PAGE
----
To QR or not to QR

It’s been a fun past couple of days messing and learning about QR codes.  The importance of organization when you do something big like this is important when you think you’ve been saving them to a folder but hit your desktop instead!

Creating the codes is another step in the process of creating a resource and certainly an organization scheme is important.  But, is it worth it beyond the coolness.

At our #OTFFEOCUE tweetup last night, we did had some good talks about the point of using them.  This, as we were embarrassing other friends, by scanning the codes on a bottle of HP sauce!  @pbeens, @aforgrave, and @Ron_Mill and I were deep into the discussion.  As we discussed the various clients, @pbeens took an interesting slant on decoders – use Google Goggles.  What an interesting take!  For a big list of applications, you might look at this resource.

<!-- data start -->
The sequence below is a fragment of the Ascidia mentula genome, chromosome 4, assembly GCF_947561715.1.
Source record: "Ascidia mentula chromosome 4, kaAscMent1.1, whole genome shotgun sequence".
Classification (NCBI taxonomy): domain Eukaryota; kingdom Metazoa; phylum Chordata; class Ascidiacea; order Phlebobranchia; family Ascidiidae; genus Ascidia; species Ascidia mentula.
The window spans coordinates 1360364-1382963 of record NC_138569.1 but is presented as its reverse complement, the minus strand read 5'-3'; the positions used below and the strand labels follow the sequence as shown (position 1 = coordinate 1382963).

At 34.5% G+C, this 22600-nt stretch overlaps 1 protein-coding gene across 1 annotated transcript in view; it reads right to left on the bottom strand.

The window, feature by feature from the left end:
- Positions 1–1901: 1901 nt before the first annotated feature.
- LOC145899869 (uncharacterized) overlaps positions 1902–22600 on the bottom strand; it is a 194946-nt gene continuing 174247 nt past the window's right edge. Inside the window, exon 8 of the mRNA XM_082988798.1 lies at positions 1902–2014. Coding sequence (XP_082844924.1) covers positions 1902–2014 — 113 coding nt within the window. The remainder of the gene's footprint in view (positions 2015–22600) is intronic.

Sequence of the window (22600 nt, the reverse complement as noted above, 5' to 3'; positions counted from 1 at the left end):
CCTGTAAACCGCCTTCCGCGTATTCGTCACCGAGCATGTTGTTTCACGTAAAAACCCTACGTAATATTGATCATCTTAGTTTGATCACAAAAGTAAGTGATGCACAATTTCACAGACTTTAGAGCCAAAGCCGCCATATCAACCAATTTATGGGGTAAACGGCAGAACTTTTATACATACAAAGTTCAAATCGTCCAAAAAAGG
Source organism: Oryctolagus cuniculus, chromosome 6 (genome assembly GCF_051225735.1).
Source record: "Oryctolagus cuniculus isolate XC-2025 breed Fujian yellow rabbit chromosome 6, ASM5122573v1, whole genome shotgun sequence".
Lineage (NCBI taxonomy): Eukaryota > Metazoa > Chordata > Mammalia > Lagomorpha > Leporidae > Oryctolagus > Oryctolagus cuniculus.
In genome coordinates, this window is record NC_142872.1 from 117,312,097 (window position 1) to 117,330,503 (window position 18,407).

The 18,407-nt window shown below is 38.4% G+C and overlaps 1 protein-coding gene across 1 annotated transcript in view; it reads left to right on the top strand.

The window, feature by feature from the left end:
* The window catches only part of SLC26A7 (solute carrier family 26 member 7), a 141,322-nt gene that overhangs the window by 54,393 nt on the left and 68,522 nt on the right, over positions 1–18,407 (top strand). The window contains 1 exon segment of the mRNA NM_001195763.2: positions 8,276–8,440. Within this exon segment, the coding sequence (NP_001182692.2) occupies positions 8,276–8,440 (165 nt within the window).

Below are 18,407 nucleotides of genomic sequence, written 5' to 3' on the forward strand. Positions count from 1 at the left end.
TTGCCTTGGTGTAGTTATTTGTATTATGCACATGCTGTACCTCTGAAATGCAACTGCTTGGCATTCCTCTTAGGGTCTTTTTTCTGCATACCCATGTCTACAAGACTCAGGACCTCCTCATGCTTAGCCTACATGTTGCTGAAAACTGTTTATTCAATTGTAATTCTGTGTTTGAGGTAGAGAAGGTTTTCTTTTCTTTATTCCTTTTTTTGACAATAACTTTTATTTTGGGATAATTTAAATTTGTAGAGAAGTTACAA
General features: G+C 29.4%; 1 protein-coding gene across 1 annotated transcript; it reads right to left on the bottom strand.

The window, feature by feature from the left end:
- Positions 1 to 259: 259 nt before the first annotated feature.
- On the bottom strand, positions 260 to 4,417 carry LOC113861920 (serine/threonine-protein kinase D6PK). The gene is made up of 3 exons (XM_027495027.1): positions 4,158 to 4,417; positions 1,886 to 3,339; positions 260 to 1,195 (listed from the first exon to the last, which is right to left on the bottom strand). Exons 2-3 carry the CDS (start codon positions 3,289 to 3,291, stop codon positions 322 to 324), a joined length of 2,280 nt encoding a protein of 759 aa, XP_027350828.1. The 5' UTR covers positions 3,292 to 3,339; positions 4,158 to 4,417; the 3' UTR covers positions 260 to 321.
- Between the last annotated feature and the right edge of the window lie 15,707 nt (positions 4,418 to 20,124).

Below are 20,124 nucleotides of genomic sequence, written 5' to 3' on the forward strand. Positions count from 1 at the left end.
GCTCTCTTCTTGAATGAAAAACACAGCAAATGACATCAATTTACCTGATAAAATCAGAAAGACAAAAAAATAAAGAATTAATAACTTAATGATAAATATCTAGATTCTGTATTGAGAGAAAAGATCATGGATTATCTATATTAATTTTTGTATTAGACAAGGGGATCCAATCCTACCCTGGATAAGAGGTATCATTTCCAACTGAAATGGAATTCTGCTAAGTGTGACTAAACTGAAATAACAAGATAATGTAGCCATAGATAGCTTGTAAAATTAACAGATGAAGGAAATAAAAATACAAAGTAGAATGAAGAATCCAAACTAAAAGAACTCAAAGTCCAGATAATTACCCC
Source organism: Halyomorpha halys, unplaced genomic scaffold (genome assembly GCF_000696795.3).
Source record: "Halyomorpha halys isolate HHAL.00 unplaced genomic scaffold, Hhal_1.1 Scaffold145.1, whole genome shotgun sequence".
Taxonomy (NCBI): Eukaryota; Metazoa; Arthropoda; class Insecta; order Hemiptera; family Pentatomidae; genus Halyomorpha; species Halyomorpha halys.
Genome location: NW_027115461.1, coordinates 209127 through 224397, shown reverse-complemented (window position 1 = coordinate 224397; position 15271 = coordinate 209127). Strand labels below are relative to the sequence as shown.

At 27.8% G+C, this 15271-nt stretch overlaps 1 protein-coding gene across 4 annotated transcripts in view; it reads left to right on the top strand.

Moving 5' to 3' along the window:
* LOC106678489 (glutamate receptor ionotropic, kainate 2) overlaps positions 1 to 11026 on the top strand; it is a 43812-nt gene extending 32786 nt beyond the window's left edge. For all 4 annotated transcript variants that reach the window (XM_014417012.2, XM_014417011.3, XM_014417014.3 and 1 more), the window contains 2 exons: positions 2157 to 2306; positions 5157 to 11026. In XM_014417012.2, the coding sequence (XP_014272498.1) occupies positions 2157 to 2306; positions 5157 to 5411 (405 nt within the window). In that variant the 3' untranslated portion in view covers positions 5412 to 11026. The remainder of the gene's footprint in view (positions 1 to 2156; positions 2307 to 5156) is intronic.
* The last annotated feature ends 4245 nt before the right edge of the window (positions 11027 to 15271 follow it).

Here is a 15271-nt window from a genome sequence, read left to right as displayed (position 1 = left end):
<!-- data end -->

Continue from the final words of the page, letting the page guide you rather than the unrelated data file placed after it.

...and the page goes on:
So, where does it fit into the classroom?  The computer scientist is us were waxing about writing the code to create or interpret a code.  After all, binary is what programming does best!  There seem to be lots of resources available on the internet to assist.  More realistically, it could just be a design of your own code based upon a set of rules and assumptions just to a parallel doing it in real life. 

Then, a moment of realization that just having the conversation is so good.  I received a direct message from @DoremiGirl pointing out that, in the same timeline that she’s reading my post, her RSS resources had provided this blog post from Jeff Utecht about a recent presentation.  As I dug into that post, one of the replies led to a resource currently titled "14 Interesting Ways to Use QR in the Classroom." from Tom Barrett.

It never fails to amaze me how much falls out of a conversation.  I’m glad that I had it.  I know more about QR codes now than I ever thought that I would and have some specific ideas and examples where they may fit.  At this point, I don’t see this as a hugely mainstream technique but could be very helpful in classrooms experimenting and using portable devices to help them get the most of things.

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